These 3 Detroit projects are transforming vacant lots into unique outdoor public spaces

Fed up with all the blight they were seeing in their northeast Detroit neighborhood, members of the Park Grove Block Club got to work a few years back improving the conditions on their street.

The organization started by boarding up abandoned houses on their block in the city's Osborn neighborhood and cleaning up vacant lots that had become overgrown with weeds and tall grass. Eventually the group purchased those lots from the Detroit Land Bank Authority. And for the last three years, it's been maintaining them with block club funds. 

Shirley Broom, the club's vice president, says fixing up the lots has made a substantial difference in the quality of life of the area. And she believes it's even motivated some neighbors to step up their lawn maintenance efforts.

"It looks like somebody cares on the street," she says. "We have the grass cut once a month. And it looks nice. Everybody who comes down the street is going, 'Park Grove is really looking nice.'"

While members of the club are pleased with the progress they've made so far, cleaning up lots is only the beginning of their efforts to revitalize the area. This summer they'll be beginning work on an ambitious plan to turn one of those lots into a new Pearlie Payne and Shirley Broom (PGBC) fitness park for the community.

Located on a site off of Park Grove Street between Schoenherr Street and Gratiot Avenue, the park will feature a walking path, user-friendly exercise equipment, sitting area with picnic tables, a shed, and a pavilion. The group envisions it as a place where residents can exercise, host family gatherings, and attend events like the annual block club picnic.  

"It will be a health fitness park that the seniors on this block can get out to to have a safe place to walk," says Broom. "And we're trying to get something that the kids in the neighborhood can do. We're just trying to make it a family friendly neighborhood [place], so everybody on the block can enjoy."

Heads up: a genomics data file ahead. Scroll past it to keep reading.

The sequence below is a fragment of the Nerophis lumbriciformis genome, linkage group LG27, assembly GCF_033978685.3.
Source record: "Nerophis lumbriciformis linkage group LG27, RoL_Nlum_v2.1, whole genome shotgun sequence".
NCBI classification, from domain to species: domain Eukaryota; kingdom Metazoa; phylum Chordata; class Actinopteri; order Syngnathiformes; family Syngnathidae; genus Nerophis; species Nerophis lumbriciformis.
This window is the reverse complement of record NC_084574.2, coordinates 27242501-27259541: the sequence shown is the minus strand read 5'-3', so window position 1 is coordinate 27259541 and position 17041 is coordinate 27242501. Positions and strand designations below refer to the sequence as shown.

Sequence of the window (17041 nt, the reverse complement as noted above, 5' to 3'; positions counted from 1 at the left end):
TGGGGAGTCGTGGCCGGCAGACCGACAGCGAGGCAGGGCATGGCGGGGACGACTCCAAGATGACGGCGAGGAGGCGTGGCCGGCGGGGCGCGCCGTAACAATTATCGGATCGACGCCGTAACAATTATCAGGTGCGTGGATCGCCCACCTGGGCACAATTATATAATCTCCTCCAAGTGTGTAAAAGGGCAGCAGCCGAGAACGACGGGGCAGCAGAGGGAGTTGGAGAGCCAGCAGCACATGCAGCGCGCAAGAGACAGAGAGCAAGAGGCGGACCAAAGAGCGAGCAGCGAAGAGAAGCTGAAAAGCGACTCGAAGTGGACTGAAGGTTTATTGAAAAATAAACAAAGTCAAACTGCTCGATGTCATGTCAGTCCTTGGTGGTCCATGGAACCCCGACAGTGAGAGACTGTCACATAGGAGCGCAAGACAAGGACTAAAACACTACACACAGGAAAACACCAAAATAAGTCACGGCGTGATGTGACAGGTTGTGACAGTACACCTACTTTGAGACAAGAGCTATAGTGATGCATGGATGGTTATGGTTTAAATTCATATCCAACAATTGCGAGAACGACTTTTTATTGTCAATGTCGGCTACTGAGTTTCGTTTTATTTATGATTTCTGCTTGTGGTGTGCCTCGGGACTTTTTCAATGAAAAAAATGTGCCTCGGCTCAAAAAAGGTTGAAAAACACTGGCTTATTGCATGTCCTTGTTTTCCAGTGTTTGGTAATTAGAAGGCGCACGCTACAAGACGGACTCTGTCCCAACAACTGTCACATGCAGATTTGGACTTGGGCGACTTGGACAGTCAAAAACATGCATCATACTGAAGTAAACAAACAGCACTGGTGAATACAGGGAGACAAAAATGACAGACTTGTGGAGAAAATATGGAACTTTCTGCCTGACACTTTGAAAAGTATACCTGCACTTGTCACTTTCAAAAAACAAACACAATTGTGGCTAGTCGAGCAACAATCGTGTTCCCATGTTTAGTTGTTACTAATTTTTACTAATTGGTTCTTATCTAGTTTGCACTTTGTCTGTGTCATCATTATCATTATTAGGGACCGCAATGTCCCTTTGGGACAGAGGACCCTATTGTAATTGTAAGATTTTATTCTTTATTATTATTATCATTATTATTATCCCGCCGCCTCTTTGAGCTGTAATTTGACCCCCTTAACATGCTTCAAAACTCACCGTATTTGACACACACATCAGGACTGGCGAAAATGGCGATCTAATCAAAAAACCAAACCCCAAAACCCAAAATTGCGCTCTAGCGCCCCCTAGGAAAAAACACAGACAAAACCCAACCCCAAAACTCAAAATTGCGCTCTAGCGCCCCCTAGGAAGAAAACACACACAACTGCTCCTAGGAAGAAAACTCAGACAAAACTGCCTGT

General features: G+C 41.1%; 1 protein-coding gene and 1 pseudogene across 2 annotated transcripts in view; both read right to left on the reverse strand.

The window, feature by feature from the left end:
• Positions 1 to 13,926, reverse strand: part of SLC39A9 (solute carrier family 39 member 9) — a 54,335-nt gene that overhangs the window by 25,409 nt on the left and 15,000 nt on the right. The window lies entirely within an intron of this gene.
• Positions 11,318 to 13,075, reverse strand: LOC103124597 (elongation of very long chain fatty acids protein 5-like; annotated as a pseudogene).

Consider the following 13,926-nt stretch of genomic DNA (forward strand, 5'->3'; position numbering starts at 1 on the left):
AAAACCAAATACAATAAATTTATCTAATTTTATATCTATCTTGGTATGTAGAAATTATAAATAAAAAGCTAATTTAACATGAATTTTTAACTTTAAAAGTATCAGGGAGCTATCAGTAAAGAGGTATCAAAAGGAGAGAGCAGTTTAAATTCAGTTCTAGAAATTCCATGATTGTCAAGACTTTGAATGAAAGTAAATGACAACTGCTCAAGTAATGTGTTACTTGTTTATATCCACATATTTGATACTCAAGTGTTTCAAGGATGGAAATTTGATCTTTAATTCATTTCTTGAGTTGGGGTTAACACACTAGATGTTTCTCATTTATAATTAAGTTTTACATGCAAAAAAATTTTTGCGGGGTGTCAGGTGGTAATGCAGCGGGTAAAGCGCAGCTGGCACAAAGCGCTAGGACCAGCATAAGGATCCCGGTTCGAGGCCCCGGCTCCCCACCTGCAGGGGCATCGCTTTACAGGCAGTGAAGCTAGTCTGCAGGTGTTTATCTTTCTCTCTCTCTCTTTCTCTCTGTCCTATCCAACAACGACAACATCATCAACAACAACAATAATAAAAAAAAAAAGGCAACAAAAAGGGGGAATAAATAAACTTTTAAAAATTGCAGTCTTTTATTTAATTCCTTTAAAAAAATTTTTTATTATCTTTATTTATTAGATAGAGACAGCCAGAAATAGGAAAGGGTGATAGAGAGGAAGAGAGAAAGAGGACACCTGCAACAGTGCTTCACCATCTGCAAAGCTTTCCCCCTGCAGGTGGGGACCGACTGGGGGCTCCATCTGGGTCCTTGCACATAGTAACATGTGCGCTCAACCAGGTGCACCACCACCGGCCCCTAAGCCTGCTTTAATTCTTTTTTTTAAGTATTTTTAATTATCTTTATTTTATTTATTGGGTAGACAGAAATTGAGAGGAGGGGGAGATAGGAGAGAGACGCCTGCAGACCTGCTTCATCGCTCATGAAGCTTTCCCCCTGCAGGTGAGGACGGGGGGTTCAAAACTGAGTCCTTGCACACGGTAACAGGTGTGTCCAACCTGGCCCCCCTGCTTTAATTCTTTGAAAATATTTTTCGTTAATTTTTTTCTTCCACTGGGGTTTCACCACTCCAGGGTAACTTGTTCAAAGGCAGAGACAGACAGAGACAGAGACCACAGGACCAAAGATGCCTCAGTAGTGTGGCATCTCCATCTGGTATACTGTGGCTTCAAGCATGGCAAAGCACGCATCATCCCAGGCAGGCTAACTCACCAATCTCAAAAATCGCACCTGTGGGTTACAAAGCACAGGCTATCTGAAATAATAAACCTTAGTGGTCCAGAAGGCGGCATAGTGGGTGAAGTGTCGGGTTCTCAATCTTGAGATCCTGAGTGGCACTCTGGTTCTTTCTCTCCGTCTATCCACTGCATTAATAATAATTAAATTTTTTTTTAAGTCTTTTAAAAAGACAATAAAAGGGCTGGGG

Working with Steven Henry of the Osborn Neighborhood Association, the block club applied for and recently received a three-year $150,000 Detroit Resident's FirstSteven Henry Fund (DRFF) grant to help make the new park a reality. The fund is a joint effort between several foundations, nonprofits, and community leaders who are dedicated to helping improve Detroit neighborhoods for residents who have don't have much access to social capital. 

The initial phase of the project, which will involve some demolition and debris removal, is expected to begin later this month. Organizers hope to have the park completed in three year's time and are currently looking for additional revenue sources to reach that goal.

Ultimately, Park Grove Block Club president Pearlie Payne hopes the project will serve as inspiration for others who live in the area.

"We want our neighbors to be able to see what  we have done and the possibility that we can make a turnabout in this area," she says. "If they see how it's maintained and what we're doing, they can do the same thing."